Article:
Photonics Research Group Home
Ghent University Journals/Proceedings
About People Research Publications Education Services
 IMEC
intern

 

Publication detail

Authors: L. Wang, X. Han, Y. Gu, H. Lv, J. Cheng, J. Teng, J. Ren, J. Wang, X. Jian, M. Zhao
Title: Optical biosensors utilizing polymer-based athermal microring resonators
Format: International Conference Proceedings
Publication date: 4/2012
Journal/Conference/Book: SPIE Photonics Europe 2012
Volume(Issue): 8427 p.842731-1~9
Location: Brussels, Belgium
DOI: 10.1117/12.922209
Citations: 4 (Dimensions.ai - last update: 25/10/2020)
2 (OpenCitations - last update: 19/10/2020)
Look up on Google Scholar
Download: Download this Publication (2.5MB) (2.5MB)

Abstract

Optical waveguide biosensors are attracting more and more attentions and presenting great potential applications. Polymer-based optical biosensors are promising for the their unique advantages: low cost, easy fabrication, possibility of functionalization with chemicals for the detection of biological molecules, and flexible operating wavelength in both the infrared communication wavelength band (1310-1550nm) and the visible wavelength region (500-800nm). Operating in the visible wavelength, the optical biosensing can avoid the high optical absorption loss of water solution, which can hardly be done for Si-based optical sensors. In this paper, an optical biosensor utilizing polymer-based athermal optical waveguide microring resonator is presented. The athermal design of the microring resonator can make the resonant wavelength drift with temperature be greatly reduced, and an optical biosensing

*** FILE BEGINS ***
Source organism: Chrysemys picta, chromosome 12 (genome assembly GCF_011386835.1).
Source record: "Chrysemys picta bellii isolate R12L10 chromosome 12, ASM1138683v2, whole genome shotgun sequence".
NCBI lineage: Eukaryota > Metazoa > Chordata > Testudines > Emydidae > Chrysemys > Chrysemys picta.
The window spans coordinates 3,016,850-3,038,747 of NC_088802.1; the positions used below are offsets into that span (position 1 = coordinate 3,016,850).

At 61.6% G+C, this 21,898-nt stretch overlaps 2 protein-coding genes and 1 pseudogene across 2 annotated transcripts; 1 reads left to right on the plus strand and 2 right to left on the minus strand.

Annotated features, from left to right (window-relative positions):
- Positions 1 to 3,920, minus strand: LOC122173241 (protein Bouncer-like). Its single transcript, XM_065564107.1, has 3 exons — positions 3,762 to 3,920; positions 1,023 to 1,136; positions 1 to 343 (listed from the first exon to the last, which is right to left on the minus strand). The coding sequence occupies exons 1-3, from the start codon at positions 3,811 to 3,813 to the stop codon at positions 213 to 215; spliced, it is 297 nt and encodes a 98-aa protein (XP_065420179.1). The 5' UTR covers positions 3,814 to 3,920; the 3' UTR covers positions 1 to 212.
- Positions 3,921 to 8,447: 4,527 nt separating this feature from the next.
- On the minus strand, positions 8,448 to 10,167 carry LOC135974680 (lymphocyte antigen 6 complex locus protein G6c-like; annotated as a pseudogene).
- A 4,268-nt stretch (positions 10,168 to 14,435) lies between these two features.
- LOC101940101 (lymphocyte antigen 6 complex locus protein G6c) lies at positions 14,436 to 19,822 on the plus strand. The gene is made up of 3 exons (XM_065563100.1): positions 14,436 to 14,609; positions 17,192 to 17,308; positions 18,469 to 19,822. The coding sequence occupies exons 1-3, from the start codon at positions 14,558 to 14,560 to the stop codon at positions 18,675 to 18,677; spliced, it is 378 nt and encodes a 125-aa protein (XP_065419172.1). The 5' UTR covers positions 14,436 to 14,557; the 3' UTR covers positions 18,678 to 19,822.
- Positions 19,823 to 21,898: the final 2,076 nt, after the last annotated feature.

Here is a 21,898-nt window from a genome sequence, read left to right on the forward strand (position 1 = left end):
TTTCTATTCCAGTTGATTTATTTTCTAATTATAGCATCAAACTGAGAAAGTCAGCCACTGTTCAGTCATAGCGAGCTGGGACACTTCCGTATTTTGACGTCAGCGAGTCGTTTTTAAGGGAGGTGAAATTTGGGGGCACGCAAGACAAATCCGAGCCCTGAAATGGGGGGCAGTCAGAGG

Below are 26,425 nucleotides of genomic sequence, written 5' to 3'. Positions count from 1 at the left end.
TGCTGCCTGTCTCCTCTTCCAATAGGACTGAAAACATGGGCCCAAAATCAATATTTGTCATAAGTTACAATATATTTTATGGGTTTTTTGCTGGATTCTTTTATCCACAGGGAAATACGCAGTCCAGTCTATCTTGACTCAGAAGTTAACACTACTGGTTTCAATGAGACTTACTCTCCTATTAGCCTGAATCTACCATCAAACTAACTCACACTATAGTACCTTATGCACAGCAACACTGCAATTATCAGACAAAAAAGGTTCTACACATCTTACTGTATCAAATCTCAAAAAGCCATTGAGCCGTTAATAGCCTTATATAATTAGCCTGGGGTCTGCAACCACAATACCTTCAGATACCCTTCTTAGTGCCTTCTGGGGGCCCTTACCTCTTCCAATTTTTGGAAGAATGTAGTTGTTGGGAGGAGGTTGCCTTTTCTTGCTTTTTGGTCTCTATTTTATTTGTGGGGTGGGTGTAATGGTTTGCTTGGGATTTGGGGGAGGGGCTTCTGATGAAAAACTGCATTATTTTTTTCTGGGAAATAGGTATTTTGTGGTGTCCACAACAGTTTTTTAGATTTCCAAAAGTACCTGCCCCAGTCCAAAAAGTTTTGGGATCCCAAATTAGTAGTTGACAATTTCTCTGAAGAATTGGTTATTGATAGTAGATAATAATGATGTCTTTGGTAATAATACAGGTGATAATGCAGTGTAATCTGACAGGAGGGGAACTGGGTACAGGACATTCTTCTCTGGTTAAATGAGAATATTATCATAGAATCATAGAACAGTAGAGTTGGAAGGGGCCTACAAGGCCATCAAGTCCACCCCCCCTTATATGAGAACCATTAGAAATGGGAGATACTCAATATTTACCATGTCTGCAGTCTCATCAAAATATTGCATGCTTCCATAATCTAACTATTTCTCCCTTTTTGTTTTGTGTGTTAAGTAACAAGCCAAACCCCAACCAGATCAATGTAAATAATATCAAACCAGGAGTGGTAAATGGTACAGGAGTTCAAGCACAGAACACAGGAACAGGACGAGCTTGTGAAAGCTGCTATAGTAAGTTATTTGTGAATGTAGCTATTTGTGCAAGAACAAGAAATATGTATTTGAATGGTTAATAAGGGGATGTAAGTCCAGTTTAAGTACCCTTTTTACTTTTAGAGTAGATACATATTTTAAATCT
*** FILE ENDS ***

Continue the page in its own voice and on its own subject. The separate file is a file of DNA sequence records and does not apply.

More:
platform with high thermal stability can be achieved. The simulation results show that the maximal resonant
wavelength drift is -0.0085nm when the temperature varies from 20Ž to 65Ž and the maximal wavelength drift slope is -0.0009nm/K. With the microring resonators fabricated by using a simple UV based soft imprint technique with self-developed UV-curable polymer PSQ-L materials, experimental investigations on the specific surface detection of target molecules have been preliminarily performed. The results shows that the optical biosensors based on the polymer optical microring resonators would have potential applications for label-free surface sensing.


Back to publication list